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A federal appeals panel on Thursday dismissed the National Rifle Association’s First Amendment claims against a former New York state official who urged banks and insurance companies to end their association with groups promotion after the deadly shooting at a school in Parkland, Florida.
The 2nd United States Circuit Court of Appeals in Manhattan ruled that Maria T. Vullo was within her rights as superintendent of the New York State Department of Financial Services when she spoke after the February 2018 shooting at Marjory Stoneman Douglas High School that killed 17 people.
The NRA claimed it violated its free speech rights when it spoke out against gun violence, issuing “guidance letters” to businesses and a press release calling on banks and insurance companies operating in New York to consider “reputational risks” arising from doing business with the NRA or other arms groups.
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William A. Brewer III, an attorney for the NRA, said the 2nd Circuit ruling “misrepresents the facts and violates the First Amendment.” He said the NRA was exploring its options, including an appeal to the Supreme Court.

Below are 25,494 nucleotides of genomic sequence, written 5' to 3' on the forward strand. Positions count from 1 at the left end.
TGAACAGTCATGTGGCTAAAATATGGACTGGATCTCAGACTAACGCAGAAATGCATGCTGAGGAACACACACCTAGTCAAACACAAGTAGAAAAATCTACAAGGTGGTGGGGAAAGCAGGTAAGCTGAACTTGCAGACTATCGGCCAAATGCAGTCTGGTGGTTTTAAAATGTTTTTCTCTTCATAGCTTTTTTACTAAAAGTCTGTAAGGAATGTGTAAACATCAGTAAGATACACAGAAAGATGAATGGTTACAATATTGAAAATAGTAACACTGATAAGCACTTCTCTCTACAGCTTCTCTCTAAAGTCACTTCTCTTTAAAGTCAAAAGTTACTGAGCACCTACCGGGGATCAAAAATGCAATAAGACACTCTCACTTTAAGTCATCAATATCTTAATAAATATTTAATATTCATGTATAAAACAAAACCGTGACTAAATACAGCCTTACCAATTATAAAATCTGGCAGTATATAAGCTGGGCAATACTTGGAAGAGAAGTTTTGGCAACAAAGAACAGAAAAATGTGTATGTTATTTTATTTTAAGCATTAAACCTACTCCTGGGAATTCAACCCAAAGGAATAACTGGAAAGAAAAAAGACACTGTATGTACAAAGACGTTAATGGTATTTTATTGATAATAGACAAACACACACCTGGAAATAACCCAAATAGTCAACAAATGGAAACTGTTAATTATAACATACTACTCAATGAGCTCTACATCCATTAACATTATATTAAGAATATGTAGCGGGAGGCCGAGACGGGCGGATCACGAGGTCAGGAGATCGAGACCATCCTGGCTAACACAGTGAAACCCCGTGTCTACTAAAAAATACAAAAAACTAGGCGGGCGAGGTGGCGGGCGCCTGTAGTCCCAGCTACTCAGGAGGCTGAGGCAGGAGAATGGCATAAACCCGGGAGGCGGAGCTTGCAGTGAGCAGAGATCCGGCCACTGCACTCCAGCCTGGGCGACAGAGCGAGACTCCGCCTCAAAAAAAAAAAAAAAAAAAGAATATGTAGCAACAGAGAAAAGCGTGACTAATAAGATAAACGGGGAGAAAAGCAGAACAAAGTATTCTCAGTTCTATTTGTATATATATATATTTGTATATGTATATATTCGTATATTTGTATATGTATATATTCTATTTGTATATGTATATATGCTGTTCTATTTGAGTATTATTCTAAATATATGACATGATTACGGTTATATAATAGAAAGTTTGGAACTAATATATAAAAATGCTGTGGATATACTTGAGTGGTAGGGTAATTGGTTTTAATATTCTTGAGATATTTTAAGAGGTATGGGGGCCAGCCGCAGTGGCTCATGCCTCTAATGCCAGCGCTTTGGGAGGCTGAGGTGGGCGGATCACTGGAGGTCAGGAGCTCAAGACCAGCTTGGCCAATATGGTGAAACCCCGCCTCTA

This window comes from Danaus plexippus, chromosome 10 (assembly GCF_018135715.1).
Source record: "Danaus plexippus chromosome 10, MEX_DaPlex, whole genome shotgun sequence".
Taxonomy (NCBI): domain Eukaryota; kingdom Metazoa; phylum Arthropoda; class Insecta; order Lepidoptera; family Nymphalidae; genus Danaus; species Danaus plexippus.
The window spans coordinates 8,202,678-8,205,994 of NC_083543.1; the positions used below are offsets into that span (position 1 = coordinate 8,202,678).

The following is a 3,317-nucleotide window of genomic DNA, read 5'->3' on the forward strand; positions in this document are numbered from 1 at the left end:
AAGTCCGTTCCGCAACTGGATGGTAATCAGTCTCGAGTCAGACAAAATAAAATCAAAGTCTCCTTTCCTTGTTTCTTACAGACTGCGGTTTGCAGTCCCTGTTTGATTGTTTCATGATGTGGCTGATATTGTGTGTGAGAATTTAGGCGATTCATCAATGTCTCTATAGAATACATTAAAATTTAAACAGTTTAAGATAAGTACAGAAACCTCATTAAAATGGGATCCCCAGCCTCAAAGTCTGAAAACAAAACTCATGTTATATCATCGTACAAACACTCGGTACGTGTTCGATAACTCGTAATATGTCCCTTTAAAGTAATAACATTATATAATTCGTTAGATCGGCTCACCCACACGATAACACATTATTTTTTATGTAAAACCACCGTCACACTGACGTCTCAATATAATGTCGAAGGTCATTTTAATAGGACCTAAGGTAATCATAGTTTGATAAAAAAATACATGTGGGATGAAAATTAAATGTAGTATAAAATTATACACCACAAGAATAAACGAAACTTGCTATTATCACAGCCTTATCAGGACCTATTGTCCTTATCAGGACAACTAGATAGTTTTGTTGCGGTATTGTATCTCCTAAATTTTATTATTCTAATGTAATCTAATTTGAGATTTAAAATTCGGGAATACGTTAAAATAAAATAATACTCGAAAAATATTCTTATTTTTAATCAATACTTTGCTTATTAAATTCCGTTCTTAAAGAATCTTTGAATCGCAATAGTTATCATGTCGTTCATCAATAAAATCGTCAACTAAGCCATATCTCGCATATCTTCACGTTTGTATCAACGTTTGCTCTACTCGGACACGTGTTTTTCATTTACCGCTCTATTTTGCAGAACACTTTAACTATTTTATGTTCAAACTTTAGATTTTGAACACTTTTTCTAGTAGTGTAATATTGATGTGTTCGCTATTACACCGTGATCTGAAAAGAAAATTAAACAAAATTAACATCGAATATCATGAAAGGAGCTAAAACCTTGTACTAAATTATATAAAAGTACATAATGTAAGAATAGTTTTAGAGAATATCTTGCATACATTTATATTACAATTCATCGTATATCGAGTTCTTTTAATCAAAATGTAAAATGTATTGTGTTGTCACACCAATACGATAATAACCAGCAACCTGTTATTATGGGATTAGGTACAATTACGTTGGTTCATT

Brewer said in a statement that the ruling “endorses a radical idea: that financial regulators can selectively punish companies to advance ‘public policy’, including ‘social issues’ such as gun control. . This is a First Amendment waiver that should not prevail.”
The NRA sued Vullo after several entities severed ties or decided not to do business with the organization.
By late 2018, three insurers, including Lloyd’s of London, had entered into consent decrees with the state, agreeing that certain NRA-approved insurance programs they offered violated New York insurance law. They agreed to pay a total of over $13 million in fines.
The consent decrees were entered into following a state investigation into the legality of certain NRA-approved insurance programs that covered losses caused by firearms, even when the insured person killed or injured intentionally someone.
The 2nd Circuit said that while government officials have the right and duty to address matters of public interest, they cannot use their regulatory powers to compel individuals or entities to refrain from protected speech.
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In a decision written by Circuit Judge Denny Chin, a three-judge panel found that Vullo’s statements did not violate the law.
“To the contrary, the only plausible conclusion to be drawn is that Vullo acted reasonably and in good faith in endeavoring to fulfill the duties and responsibilities of his office,” the panel said.
In a statement released by his attorney, Vullo said the appeals court upheld the law.
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“For four years, the NRA pursued this baseless case while I stood firm in my position,” she said.
His attorney, Andrew G. Celli Jr., said in a statement that the ruling validates the work done by a “super public servant who did his job with integrity and passion.”